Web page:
My experiences with drum and bass lie within the realms of jump up and jungle – having only ever attended Playaz at Fabric (which just so happened to be my first ever rave) and Breakin’ Science. They’re the kind of events where you are likely to hear Bricks Don’t Roll and Mr. Happy get wheeled up at least 5 times throughout the night and (reluctantly) will be engrained in your head for the following week. With that in mind, drum and bass events are seen as a special occasion wherein I strive to release all my energy and skank to my heart’s content.

Hospitality In The Park wasn’t like any of my previous experiences. The festival hosted 8 different stages dedicated to a variety of different styles of the genre. The festival offered punters a unique experience to revel in the dubstep scene that once thrived in the city by bringing the Deep Medi crew to Finsbury Park. It was the variation that I lusted for at events like Breakin’ Science and Playaz. You were surrounded outrageously enthusiastic fans who were ready to show you their dirtiest bass face.

Throughout the day, we explored every tent, truly immersing ourselves in the sound spectrum of the genre. At Let It Roll, we were faced with aggressive, jittering low ends from artists like Black Sun Empire and Audio, who represented neurofunk to the fullest. At the Invaderz tent, you were faced with the rolling rhythms from the aptly named King Of The Rollers and Blackley. Hospital Records hosted London Elektricity Big Band, who gave an outstanding orchestral performance of cult-classics and Roni Size celebrated the 20th anniversary of New Forms with a spectacular live rendition.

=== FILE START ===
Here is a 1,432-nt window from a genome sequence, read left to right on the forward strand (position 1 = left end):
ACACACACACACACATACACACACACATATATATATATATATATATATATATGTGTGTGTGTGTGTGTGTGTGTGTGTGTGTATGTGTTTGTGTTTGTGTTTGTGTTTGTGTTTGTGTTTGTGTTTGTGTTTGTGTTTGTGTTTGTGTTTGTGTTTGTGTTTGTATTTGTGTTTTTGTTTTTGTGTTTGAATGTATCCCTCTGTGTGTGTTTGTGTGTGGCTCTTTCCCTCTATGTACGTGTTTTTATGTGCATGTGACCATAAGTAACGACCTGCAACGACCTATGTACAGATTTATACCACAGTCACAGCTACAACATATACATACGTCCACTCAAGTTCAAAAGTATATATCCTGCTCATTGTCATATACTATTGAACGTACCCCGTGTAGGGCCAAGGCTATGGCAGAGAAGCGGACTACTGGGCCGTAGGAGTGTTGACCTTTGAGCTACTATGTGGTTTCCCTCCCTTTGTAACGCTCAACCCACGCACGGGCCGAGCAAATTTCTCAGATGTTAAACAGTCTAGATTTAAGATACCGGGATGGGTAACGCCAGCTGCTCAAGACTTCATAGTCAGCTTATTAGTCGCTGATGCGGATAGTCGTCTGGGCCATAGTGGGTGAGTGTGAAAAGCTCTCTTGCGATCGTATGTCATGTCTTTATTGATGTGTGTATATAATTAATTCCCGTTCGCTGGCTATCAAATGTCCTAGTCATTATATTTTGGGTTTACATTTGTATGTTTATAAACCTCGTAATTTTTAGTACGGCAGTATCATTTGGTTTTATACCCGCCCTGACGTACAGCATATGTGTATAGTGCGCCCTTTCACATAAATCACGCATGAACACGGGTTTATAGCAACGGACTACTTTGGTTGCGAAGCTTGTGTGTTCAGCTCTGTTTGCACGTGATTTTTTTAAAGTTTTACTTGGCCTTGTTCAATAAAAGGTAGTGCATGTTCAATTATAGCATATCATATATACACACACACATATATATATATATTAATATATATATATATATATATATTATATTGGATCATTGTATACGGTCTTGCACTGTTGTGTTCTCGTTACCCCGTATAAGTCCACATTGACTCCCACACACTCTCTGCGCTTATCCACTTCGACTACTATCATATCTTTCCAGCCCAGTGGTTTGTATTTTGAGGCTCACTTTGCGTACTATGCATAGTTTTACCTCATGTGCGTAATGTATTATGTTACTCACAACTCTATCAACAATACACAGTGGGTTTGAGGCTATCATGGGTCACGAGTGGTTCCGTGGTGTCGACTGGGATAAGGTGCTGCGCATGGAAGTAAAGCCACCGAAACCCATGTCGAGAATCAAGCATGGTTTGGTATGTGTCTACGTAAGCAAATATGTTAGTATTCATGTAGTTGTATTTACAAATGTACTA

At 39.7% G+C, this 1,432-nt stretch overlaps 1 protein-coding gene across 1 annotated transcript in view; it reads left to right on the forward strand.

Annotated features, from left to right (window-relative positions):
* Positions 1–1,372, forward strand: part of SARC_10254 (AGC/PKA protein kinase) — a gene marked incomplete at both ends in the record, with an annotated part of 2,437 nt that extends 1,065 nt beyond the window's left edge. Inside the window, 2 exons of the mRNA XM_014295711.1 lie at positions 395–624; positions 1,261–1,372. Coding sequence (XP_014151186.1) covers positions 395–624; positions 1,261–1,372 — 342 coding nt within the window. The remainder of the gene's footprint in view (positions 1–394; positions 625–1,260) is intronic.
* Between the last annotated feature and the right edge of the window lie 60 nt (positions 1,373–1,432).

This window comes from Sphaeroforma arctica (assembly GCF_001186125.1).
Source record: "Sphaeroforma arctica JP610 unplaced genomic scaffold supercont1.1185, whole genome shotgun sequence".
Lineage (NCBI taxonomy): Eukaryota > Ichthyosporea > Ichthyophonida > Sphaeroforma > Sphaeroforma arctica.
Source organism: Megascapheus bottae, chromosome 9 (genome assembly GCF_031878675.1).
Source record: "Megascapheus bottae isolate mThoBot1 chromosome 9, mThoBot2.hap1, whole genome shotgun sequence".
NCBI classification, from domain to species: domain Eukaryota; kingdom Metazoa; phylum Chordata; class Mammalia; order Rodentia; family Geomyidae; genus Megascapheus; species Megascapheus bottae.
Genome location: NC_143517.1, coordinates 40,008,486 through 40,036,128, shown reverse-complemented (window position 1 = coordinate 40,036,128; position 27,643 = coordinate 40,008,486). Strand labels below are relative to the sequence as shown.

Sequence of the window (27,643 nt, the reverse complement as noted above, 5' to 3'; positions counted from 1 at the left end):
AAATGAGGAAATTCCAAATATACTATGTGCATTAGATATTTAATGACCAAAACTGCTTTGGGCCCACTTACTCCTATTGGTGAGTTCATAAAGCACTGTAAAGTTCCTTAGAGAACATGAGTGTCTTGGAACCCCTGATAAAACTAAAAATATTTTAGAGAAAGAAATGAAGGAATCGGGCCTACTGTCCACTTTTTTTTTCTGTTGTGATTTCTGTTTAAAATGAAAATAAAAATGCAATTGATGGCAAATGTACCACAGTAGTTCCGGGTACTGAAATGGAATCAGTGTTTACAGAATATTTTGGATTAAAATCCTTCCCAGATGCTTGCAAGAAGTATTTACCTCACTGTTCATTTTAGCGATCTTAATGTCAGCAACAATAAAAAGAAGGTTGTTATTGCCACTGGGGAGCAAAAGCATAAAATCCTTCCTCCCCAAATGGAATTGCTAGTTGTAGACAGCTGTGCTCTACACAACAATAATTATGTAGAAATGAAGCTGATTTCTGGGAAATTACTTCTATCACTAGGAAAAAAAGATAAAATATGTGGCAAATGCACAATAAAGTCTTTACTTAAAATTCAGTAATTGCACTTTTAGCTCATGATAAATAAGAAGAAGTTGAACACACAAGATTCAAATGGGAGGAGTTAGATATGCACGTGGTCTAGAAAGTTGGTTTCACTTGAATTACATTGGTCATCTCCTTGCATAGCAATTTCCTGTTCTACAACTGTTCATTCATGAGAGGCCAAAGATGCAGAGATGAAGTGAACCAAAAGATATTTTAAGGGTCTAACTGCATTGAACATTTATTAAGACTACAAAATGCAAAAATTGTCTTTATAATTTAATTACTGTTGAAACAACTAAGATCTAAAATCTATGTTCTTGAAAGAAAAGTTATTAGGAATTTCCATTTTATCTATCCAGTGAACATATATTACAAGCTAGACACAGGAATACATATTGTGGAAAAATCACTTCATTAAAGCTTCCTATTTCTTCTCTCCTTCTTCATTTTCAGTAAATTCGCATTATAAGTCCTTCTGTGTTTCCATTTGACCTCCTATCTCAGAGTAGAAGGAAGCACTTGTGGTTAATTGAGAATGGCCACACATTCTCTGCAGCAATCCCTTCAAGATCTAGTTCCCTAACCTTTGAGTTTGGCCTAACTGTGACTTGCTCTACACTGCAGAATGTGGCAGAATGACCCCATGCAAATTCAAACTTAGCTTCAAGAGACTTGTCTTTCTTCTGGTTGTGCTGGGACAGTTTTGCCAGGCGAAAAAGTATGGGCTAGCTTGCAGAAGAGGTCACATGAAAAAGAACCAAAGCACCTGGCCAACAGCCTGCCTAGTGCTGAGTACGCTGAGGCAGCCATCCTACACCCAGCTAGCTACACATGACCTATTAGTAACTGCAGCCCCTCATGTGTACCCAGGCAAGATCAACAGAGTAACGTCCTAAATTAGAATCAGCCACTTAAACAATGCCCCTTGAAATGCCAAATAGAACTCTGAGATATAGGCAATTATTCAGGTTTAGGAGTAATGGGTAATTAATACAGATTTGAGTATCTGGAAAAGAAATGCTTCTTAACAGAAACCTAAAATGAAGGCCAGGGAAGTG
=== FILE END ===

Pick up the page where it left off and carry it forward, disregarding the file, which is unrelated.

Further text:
At Fabriclive, Calibre played a minimal rolling set that bellowed low end through our riotous selves, whilst My Nu Leng closed with their signature bass-heavy style. Mala finished up his Deep Medi bonanza in true style with a diverse set that ebbed and flowed through dubstep and grime, opening with the beautiful unreleased hype-track Egoless – ‘Empire Of Dirt’. The Deep Medi head honcho had the crowd going wild with The Bug’s ‘Leng’ and closing with the monstrous new release from Joker ‘Mad Night’. The only downfall of the entire festival was the Med School stage that was crowd controlled, inevitably ending up with 45-minute queues to see the likes of Etherwood and Calibre and DBirdge’s debut back-to-back for Marcus Intalex’s tribute set.

Overall, Hospitality gave London the party it deserved, bringing a breath of fresh air to the festival circuit. It is important now more than ever that parties like this exist in the city with authorities continuing to clamp down on nightlife and push thriving communities out. The label has found its London home and hopefully, it is here to stay.

See full photo diary below.

Posted by:Chanel Kadir

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